It is to Mars-Jones's credit that John is not especially likeable – he is frequently petulant and selfish. The tone is never sentimental, and when I say that the book's tenderest and most moving passages are to do with the progress of a budgerigar named Charlie, abandoned by its mother, I could be accused of contradicting myself. But Charlie is a benign presence as he warms the hardened heart of Sister Heel at Taplow or flies around John's bedroom, pecking at the little boy's face and fingers. Charlie, weaned and nursed by Mrs Cromer, survives with his blue feathers intact.

Paul Bailey's 'Uncle Rudolf' is published by Fourth Estate

PROMOTED VIDEO
Have you tried new the Independent Digital Edition apps?
Arts and Entertainment
Ben Affleck as Nick Dunne, seated next to a picture of his missing wife Amy, played by Rosamund Pike

film
Arts and Entertainment
Rachel, Chandler and Ross try to get Ross's sofa up the stairs in the famous 'Pivot!' scene

Friends 20th anniversary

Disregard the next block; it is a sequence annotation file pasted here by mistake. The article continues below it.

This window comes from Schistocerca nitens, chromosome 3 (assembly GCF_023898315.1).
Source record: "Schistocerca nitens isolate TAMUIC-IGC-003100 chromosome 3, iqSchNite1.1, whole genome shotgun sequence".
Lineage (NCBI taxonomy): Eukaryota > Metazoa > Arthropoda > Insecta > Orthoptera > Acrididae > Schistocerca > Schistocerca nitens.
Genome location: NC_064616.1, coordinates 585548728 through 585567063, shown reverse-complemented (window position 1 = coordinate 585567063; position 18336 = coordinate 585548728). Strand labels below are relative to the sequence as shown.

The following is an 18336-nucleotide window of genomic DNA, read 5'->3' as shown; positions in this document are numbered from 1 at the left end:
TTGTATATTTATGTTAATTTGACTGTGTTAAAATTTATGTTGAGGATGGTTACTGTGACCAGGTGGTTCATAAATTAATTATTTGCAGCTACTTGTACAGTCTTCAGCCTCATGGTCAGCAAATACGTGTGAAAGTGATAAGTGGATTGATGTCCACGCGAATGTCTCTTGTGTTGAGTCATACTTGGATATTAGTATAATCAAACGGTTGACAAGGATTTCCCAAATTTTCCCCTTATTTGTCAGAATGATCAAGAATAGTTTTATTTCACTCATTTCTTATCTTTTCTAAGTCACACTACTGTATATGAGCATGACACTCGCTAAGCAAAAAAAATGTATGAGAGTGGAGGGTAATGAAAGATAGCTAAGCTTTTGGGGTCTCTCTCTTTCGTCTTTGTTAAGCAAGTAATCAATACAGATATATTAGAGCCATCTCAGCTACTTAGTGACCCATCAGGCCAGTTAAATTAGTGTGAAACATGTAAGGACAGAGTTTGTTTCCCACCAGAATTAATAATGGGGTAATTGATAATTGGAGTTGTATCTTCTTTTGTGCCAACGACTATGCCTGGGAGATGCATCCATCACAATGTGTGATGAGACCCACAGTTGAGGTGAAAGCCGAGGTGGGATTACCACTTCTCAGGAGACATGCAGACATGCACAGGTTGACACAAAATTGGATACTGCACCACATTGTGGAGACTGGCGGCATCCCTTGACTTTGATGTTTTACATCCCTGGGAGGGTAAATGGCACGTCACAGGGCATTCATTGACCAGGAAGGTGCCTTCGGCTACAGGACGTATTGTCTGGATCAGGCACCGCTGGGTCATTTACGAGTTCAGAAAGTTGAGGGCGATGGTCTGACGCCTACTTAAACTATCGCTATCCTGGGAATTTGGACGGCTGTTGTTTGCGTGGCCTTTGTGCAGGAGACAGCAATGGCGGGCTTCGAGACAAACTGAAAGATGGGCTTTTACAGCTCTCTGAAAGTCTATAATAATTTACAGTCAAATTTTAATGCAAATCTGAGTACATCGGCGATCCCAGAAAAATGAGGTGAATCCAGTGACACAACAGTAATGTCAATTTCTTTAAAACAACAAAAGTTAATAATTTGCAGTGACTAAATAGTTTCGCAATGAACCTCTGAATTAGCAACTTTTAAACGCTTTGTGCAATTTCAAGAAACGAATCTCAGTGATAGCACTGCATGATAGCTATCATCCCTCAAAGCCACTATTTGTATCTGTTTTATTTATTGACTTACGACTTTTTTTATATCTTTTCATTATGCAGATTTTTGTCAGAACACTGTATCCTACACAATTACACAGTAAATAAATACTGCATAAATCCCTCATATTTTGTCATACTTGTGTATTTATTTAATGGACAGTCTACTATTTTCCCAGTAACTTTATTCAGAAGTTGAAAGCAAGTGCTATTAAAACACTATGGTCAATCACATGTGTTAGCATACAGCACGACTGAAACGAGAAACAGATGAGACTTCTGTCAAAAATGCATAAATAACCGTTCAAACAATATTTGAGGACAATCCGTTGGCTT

Arts and Entertainment
Lena Dunham

books
Arts and Entertainment
A bit rich: Maggie Smith in Downton Abbey

There’s revolution in the air, but one lady’s not for turning

TV
Arts and Entertainment
Chloe-Jasmine Whicello impressed the judges and the audience at Wembley Arena with a sultry performance
TVReview: Who'd have known Simon was such a Roger Rabbit fan?
Arts and Entertainment
Nick Frost will star in the Doctor Who 2014 Christmas special

TV
Arts and Entertainment
A spell in the sun: Emma Stone and Colin Firth star in ‘Magic in the Moonlight’
filmReview: Magic In The Moonlight
Arts and Entertainment
Friends is celebrating its 20th anniversary this year
TV
Arts and Entertainment
Ben Whishaw is replacing Colin Firth as the voice of Paddington Bear

TV
Arts and Entertainment
Actor and director Zach Braff

TV
Arts and Entertainment